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I am using Code Contracts together with the Code Contracts Editor Extensions VS2010 add-in. I have a class that implements the IEnumerable<T> interface, and I've implemented an iterator block for the GetEnumerator() method. Above it, I can see the following inherited contract:

ensures result != null    ensures result.Model == ((IEnumerable)this).Model    [Pure]    public IEnumerator(of IBaseMessage) GetEnumerator()    {

I understand the first and third contract requirement - GetEnumerator() must never return a null, and it must never cause a side-effect. But what does the second contract requirement mean? What is this Model property of IEnumerator<T> and of IEnumerable?

EDIT: As Damien_The_Unbeliever pointed out in his comment, the contract for IEnumerable<T> and IEnumerator<T> are located in a seperate file, a Contracts Reference Assembly. Using Reflector, in the disassembly of the contract of those two interfaces (the full code is here), you can see the following:

[return: Fresh]
[Escapes(true, false), Pure, GlobalAccess(false)]
public IEnumerator GetEnumerator()
    IEnumerator enumerator;
    Contract.Ensures((bool) (Contract.Result<IEnumerator>() != null), null, "Contract.Result<IEnumerator>() != null");
    Contract.Ensures((bool) (Contract.Result<IEnumerator>().Model == this.Model), null, "Contract.Result<IEnumerator>().Model == this.Model");
    Contract.Ensures((bool) (Contract.Result<IEnumerator>().CurrentIndex == -1), null, "Contract.Result<IEnumerator>().CurrentIndex == -1");
    return enumerator;

Interestingly, there's an additional contract in GetEnumerator() that isn't displayed by the editor extention:

Contract.Result<IEnumerator>().CurrentIndex == -1

And some additionaly mysteries (such as the Fresh, Escapes and GlobalAccess attributes).

share|improve this question
I can't help you, but thanks for pointing me towards some areas of interest. The IEnumerable and IEnumerable<T> types used by code contracts are loaded from C:\Program Files\Microsoft\Contracts\Contracts\.NETFramework\v4.0\mscorlib.Contracts.dll (location may vary), and these versions of the interfaces (and their associated contract classes) have more members than the "actual" interfaces from mscorlib. But even having read through the contract annotations, I've no idea what the purpose of Model is. – Damien_The_Unbeliever Jan 5 '11 at 11:45
@Damien: Thanks, I've edited the question per your new information. – Allon Guralnek Jan 5 '11 at 12:05
Is that IEnumerator return type in the contract the real IEnumerator interface or a class with the same name? If it's the interface I don't even understand why it compiles. – CodesInChaos Jan 5 '11 at 12:41
@CodeInChaos: No, mscorlib.Contracts.dll defines its own IEnumerable and IEnumerator which includes all the original members plus those extra properties (they do not inherit from the original interfaces). I'm not sure how it works seeing as their interfaces are completely separate and unrelated types as far as the Common Type System is concerned. – Allon Guralnek Jan 5 '11 at 20:27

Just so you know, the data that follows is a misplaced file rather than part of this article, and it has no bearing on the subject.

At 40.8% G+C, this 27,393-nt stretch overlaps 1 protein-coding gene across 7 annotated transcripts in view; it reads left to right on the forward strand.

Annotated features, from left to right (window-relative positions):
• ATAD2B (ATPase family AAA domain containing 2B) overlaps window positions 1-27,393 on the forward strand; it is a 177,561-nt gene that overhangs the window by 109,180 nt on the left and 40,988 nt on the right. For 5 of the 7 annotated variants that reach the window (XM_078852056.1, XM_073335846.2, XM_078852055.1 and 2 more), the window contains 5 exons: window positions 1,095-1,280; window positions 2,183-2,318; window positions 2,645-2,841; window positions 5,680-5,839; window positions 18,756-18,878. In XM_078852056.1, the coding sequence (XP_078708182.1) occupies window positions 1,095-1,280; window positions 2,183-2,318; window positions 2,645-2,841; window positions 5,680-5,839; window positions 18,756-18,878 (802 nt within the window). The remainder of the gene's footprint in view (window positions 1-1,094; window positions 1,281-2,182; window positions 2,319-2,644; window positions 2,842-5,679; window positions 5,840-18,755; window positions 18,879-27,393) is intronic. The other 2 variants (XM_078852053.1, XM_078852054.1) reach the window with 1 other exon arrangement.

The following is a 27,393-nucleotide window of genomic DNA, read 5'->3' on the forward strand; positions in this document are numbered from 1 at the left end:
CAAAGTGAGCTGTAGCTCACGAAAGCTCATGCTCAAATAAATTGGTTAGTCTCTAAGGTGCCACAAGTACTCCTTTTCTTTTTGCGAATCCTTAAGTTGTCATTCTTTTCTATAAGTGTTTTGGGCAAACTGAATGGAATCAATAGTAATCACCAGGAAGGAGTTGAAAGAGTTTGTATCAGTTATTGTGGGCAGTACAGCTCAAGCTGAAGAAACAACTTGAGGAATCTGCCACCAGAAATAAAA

Having taken a second look at the code/contracts loaded from C:\Program Files\Microsoft\Contracts\Contracts.NETFramework\v4.0\mscorlib.Contracts.dll (as referenced in my comment).

I believe it can be safely ignored for your implementation. What it seems to relate to is that it's trying to define a contract such that (effectively) once you're iterating with your IEnumerator object, it will return a certain number of elements. These elements are effectively "snapshotted" when the call to GetEnumerator has returned, and calls to Reset and MoveNext can only iterate over the same set of elements.

I think it's trying to give some immutability guarantees. I've no idea if we can write these same kind of contracts ourselves - it uses the ContractModel attribute, which doesn't seem to be documented anywhere, so far as I can find.

Concerning immutablility, etc:

I was mostly looking at the contract for MoveNext on the returned IEnumerator object - basically, it's saying that MoveNext can't change the Model property (that we know was the same Model assigned to it by GetEnumerator), and that the CurrentIndex property is varied between 0 and Model.Length. After that it's just gut feeling/guesswork. I can't point to anything else in the contract assembly that gives me any more info.

share|improve this answer
I'm not quite sure how you reached that conclusion from the contract disassembly, care to elaborate? Could all those extra properties be generated by the compiler when it converts an iterator block to a regular method using CPS? – Allon Guralnek Jan 5 '11 at 12:13

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